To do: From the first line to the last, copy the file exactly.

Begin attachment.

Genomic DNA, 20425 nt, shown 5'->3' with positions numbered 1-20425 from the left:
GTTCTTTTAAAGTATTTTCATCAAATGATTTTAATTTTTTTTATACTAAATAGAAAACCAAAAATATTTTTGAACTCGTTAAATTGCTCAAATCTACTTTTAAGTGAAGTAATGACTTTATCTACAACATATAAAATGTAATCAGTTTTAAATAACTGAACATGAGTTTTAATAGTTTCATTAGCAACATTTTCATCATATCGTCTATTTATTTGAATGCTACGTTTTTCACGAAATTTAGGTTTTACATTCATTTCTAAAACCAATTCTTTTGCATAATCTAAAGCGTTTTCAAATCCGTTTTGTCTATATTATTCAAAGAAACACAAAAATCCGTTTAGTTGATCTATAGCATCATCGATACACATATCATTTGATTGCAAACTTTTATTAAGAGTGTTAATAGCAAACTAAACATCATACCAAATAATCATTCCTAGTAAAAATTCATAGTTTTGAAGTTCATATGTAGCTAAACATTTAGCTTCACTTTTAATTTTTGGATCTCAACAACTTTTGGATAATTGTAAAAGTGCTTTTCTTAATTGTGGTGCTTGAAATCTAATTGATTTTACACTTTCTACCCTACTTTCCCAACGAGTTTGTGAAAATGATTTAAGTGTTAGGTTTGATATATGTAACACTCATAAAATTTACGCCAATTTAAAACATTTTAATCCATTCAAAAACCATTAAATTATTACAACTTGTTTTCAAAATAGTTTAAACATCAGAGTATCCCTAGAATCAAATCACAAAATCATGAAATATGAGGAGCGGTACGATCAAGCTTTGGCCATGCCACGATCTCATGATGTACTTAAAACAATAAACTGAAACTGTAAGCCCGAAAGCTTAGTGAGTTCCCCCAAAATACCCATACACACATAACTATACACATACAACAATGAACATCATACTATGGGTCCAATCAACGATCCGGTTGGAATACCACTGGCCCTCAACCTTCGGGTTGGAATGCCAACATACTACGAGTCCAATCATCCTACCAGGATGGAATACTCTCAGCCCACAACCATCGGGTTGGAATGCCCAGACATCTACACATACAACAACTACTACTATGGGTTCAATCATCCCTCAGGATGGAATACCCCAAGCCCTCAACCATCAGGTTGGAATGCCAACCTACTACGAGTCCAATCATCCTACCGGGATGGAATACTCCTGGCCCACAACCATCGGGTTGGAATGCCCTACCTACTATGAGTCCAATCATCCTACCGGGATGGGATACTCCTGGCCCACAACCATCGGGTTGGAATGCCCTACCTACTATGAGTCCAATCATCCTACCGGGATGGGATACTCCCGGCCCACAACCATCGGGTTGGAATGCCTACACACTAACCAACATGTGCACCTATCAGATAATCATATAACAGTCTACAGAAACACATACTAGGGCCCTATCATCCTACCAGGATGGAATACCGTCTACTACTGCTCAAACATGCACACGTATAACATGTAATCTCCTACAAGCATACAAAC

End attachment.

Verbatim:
Genomic DNA, 20425 nt, shown 5'->3' with positions numbered 1-20425 from the left:
GTTCTTTTAAAGTATTTTCATCAAATGATTTTAATTTTTTTTATACTAAATAGAAAACCAAAAATATTTTTGAACTCGTTAAATTGCTCAAATCTACTTTTAAGTGAAGTAATGACTTTATCTACAACATATAAAATGTAATCAGTTTTAAATAACTGAACATGAGTTTTAATAGTTTCATTAGCAACATTTTCATCATATCGTCTATTTATTTGAATGCTACGTTTTTCACGAAATTTAGGTTTTACATTCATTTCTAAAACCAATTCTTTTGCATAATCTAAAGCGTTTTCAAATCCGTTTTGTCTATATTATTCAAAGAAACACAAAAATCCGTTTAGTTGATCTATAGCATCATCGATACACATATCATTTGATTGCAAACTTTTATTAAGAGTGTTAATAGCAAACTAAACATCATACCAAATAATCATTCCTAGTAAAAATTCATAGTTTTGAAGTTCATATGTAGCTAAACATTTAGCTTCACTTTTAATTTTTGGATCTCAACAACTTTTGGATAATTGTAAAAGTGCTTTTCTTAATTGTGGTGCTTGAAATCTAATTGATTTTACACTTTCTACCCTACTTTCCCAACGAGTTTGTGAAAATGATTTAAGTGTTAGGTTTGATATATGTAACACTCATAAAATTTACGCCAATTTAAAACATTTTAATCCATTCAAAAACCATTAAATTATTACAACTTGTTTTCAAAATAGTTTAAACATCAGAGTATCCCTAGAATCAAATCACAAAATCATGAAATATGAGGAGCGGTACGATCAAGCTTTGGCCATGCCACGATCTCATGATGTACTTAAAACAATAAACTGAAACTGTAAGCCCGAAAGCTTAGTGAGTTCCCCCAAAATACCCATACACACATAACTATACACATACAACAATGAACATCATACTATGGGTCCAATCAACGATCCGGTTGGAATACCACTGGCCCTCAACCTTCGGGTTGGAATGCCAACATACTACGAGTCCAATCATCCTACCAGGATGGAATACTCTCAGCCCACAACCATCGGGTTGGAATGCCCAGACATCTACACATACAACAACTACTACTATGGGTTCAATCATCCCTCAGGATGGAATACCCCAAGCCCTCAACCATCAGGTTGGAATGCCAACCTACTACGAGTCCAATCATCCTACCGGGATGGAATACTCCTGGCCCACAACCATCGGGTTGGAATGCCCTACCTACTATGAGTCCAATCATCCTACCGGGATGGGATACTCCTGGCCCACAACCATCGGGTTGGAATGCCCTACCTACTATGAGTCCAATCATCCTACCGGGATGGGATACTCCCGGCCCACAACCATCGGGTTGGAATGCCTACACACTAACCAACATGTGCACCTATCAGATAATCATATAACAGTCTACAGAAACACATACTAGGGCCCTATCATCCTACCAGGATGGAATACCGTCTACTACTGCTCAAACATGCACACGTATAACATGTAATCTCCTACAAGCATACAAAC